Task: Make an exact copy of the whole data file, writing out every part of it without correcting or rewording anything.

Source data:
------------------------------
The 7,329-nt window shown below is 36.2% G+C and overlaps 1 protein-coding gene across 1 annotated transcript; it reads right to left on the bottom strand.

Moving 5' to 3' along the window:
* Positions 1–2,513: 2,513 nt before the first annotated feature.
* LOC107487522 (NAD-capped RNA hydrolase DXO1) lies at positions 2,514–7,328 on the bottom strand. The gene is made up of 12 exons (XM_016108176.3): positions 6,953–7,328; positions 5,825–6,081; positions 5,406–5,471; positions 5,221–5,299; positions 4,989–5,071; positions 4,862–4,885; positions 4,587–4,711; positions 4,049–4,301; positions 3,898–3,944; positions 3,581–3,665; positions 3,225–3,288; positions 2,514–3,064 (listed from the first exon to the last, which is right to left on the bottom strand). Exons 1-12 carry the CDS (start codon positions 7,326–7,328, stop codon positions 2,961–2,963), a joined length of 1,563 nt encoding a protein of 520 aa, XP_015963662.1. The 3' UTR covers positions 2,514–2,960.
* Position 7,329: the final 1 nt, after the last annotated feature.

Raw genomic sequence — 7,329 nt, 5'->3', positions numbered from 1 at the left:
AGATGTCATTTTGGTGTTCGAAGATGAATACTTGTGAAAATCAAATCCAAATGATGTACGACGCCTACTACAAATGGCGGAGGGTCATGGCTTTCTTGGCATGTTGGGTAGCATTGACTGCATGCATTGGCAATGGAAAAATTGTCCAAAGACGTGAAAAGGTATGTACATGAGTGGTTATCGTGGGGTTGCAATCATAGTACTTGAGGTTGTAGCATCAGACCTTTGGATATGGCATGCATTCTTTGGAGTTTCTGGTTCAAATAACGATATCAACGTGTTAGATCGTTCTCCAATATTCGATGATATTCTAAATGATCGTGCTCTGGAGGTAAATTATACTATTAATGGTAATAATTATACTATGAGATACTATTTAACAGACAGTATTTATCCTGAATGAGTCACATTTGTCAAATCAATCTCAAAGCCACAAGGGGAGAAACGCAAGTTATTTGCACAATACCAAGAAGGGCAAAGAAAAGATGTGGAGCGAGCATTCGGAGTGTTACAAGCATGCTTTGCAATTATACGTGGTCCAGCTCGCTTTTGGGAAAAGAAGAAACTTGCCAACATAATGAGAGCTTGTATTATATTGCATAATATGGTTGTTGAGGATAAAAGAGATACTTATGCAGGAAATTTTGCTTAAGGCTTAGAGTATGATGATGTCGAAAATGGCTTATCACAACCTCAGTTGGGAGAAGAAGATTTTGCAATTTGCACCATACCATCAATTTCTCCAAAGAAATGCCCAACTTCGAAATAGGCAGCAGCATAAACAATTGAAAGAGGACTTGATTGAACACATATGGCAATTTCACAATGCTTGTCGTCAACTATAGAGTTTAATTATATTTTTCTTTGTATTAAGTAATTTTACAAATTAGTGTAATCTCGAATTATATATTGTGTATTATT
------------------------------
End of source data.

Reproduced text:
The 7,329-nt window shown below is 36.2% G+C and overlaps 1 protein-coding gene across 1 annotated transcript; it reads right to left on the bottom strand.

Moving 5' to 3' along the window:
* Positions 1–2,513: 2,513 nt before the first annotated feature.
* LOC107487522 (NAD-capped RNA hydrolase DXO1) lies at positions 2,514–7,328 on the bottom strand. The gene is made up of 12 exons (XM_016108176.3): positions 6,953–7,328; positions 5,825–6,081; positions 5,406–5,471; positions 5,221–5,299; positions 4,989–5,071; positions 4,862–4,885; positions 4,587–4,711; positions 4,049–4,301; positions 3,898–3,944; positions 3,581–3,665; positions 3,225–3,288; positions 2,514–3,064 (listed from the first exon to the last, which is right to left on the bottom strand). Exons 1-12 carry the CDS (start codon positions 7,326–7,328, stop codon positions 2,961–2,963), a joined length of 1,563 nt encoding a protein of 520 aa, XP_015963662.1. The 3' UTR covers positions 2,514–2,960.
* Position 7,329: the final 1 nt, after the last annotated feature.

Raw genomic sequence — 7,329 nt, 5'->3', positions numbered from 1 at the left:
AGATGTCATTTTGGTGTTCGAAGATGAATACTTGTGAAAATCAAATCCAAATGATGTACGACGCCTACTACAAATGGCGGAGGGTCATGGCTTTCTTGGCATGTTGGGTAGCATTGACTGCATGCATTGGCAATGGAAAAATTGTCCAAAGACGTGAAAAGGTATGTACATGAGTGGTTATCGTGGGGTTGCAATCATAGTACTTGAGGTTGTAGCATCAGACCTTTGGATATGGCATGCATTCTTTGGAGTTTCTGGTTCAAATAACGATATCAACGTGTTAGATCGTTCTCCAATATTCGATGATATTCTAAATGATCGTGCTCTGGAGGTAAATTATACTATTAATGGTAATAATTATACTATGAGATACTATTTAACAGACAGTATTTATCCTGAATGAGTCACATTTGTCAAATCAATCTCAAAGCCACAAGGGGAGAAACGCAAGTTATTTGCACAATACCAAGAAGGGCAAAGAAAAGATGTGGAGCGAGCATTCGGAGTGTTACAAGCATGCTTTGCAATTATACGTGGTCCAGCTCGCTTTTGGGAAAAGAAGAAACTTGCCAACATAATGAGAGCTTGTATTATATTGCATAATATGGTTGTTGAGGATAAAAGAGATACTTATGCAGGAAATTTTGCTTAAGGCTTAGAGTATGATGATGTCGAAAATGGCTTATCACAACCTCAGTTGGGAGAAGAAGATTTTGCAATTTGCACCATACCATCAATTTCTCCAAAGAAATGCCCAACTTCGAAATAGGCAGCAGCATAAACAATTGAAAGAGGACTTGATTGAACACATATGGCAATTTCACAATGCTTGTCGTCAACTATAGAGTTTAATTATATTTTTCTTTGTATTAAGTAATTTTACAAATTAGTGTAATCTCGAATTATATATTGTGTATTATT